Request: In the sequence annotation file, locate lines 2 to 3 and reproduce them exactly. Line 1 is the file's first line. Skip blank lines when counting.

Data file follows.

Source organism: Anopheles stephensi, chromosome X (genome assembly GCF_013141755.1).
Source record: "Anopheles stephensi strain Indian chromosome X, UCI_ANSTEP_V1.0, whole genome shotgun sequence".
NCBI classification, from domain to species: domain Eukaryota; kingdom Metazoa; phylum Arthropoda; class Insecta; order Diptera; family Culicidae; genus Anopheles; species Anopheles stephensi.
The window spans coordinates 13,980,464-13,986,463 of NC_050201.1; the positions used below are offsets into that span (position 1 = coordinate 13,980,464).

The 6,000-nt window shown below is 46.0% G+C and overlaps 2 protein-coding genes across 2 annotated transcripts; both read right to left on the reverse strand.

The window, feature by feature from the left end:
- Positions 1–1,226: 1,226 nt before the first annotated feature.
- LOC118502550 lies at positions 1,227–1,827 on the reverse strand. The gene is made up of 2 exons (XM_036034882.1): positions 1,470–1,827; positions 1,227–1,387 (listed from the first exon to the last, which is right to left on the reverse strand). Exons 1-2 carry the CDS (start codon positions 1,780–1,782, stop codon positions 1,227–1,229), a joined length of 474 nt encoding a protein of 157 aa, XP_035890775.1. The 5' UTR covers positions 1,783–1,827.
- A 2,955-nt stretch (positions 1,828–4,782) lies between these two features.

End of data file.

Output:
Source record: "Anopheles stephensi strain Indian chromosome X, UCI_ANSTEP_V1.0, whole genome shotgun sequence".
NCBI classification, from domain to species: domain Eukaryota; kingdom Metazoa; phylum Arthropoda; class Insecta; order Diptera; family Culicidae; genus Anopheles; species Anopheles stephensi.